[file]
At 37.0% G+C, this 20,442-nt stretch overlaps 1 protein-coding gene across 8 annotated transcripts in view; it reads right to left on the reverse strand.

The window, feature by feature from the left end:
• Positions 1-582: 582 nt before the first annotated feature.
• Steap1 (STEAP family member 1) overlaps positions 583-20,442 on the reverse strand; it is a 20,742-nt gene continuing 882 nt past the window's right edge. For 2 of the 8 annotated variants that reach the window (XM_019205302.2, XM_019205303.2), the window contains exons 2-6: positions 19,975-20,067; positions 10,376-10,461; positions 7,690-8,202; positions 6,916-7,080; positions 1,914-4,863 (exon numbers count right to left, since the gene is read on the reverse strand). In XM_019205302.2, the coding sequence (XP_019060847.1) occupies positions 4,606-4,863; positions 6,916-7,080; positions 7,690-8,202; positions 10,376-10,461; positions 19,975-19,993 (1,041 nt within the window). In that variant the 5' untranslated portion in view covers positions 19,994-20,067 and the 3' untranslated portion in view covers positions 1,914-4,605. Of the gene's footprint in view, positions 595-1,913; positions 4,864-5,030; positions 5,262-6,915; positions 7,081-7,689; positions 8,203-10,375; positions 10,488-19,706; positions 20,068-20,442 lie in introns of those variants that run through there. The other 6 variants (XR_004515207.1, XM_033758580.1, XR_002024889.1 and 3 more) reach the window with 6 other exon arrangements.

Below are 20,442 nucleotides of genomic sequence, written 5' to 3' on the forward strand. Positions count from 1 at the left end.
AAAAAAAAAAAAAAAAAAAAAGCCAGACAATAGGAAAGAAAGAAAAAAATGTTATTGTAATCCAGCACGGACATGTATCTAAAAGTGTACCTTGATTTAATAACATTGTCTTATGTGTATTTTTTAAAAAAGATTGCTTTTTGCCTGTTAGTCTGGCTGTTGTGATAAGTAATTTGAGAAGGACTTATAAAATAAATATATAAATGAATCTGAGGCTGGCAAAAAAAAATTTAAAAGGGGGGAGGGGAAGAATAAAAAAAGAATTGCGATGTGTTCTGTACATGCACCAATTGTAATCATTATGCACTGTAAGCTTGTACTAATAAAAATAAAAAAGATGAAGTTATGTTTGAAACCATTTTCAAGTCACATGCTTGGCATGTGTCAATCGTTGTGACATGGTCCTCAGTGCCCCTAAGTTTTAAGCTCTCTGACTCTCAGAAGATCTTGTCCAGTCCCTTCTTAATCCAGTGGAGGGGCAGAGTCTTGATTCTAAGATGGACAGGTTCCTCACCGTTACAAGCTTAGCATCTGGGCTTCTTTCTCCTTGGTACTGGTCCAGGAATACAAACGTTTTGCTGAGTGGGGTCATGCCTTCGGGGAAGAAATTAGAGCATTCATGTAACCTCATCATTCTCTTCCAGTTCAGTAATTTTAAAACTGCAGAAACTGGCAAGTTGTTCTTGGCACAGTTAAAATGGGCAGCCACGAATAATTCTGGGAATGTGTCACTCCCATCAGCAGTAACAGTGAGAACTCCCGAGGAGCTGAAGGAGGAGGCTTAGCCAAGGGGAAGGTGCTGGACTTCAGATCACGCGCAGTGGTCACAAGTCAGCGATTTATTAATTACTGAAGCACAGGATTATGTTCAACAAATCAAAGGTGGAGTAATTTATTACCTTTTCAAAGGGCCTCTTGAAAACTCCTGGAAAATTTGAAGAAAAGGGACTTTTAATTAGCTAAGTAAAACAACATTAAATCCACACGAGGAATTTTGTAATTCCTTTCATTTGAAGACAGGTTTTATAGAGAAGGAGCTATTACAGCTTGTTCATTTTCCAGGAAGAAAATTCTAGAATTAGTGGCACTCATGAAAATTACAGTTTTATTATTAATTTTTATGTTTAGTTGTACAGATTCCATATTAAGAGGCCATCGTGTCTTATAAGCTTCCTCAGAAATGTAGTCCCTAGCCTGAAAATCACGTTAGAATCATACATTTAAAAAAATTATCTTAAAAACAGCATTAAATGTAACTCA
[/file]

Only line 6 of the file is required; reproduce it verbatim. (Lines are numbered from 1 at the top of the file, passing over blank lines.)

AAAAAAAAAAAAAAAAAAAAAGCCAGACAATAGGAAAGAAAGAAAAAAATGTTATTGTAATCCAGCACGGACATGTATCTAAAAGTGTACCTTGATTTAATAACATTGTCTTATGTGTATTTTTTAAAAAAGATTGCTTTTTGCCTGTTAGTCTGGCTGTTGTGATAAGTAATTTGAGAAGGACTTATAAAATAAATATATAAATGAATCTGAGGCTGGCAAAAAAAAATTTAAAAGGGGGGAGGGGAAGAATAAAAAAAGAATTGCGATGTGTTCTGTACATGCACCAATTGTAATCATTATGCACTGTAAGCTTGTACTAATAAAAATAAAAAAGATGAAGTTATGTTTGAAACCATTTTCAAGTCACATGCTTGGCATGTGTCAATCGTTGTGACATGGTCCTCAGTGCCCCTAAGTTTTAAGCTCTCTGACTCTCAGAAGATCTTGTCCAGTCCCTTCTTAATCCAGTGGAGGGGCAGAGTCTTGATTCTAAGATGGACAGGTTCCTCACCGTTACAAGCTTAGCATCTGGGCTTCTTTCTCCTTGGTACTGGTCCAGGAATACAAACGTTTTGCTGAGTGGGGTCATGCCTTCGGGGAAGAAATTAGAGCATTCATGTAACCTCATCATTCTCTTCCAGTTCAGTAATTTTAAAACTGCAGAAACTGGCAAGTTGTTCTTGGCACAGTTAAAATGGGCAGCCACGAATAATTCTGGGAATGTGTCACTCCCATCAGCAGTAACAGTGAGAACTCCCGAGGAGCTGAAGGAGGAGGCTTAGCCAAGGGGAAGGTGCTGGACTTCAGATCACGCGCAGTGGTCACAAGTCAGCGATTTATTAATTACTGAAGCACAGGATTATGTTCAACAAATCAAAGGTGGAGTAATTTATTACCTTTTCAAAGGGCCTCTTGAAAACTCCTGGAAAATTTGAAGAAAAGGGACTTTTAATTAGCTAAGTAAAACAACATTAAATCCACACGAGGAATTTTGTAATTCCTTTCATTTGAAGACAGGTTTTATAGAGAAGGAGCTATTACAGCTTGTTCATTTTCCAGGAAGAAAATTCTAGAATTAGTGGCACTCATGAAAATTACAGTTTTATTATTAATTTTTATGTTTAGTTGTACAGATTCCATATTAAGAGGCCATCGTGTCTTATAAGCTTCCTCAGAAATGTAGTCCCTAGCCTGAAAATCACGTTAGAATCATACATTTAAAAAAATTATCTTAAAAACAGCATTAAATGTAACTCA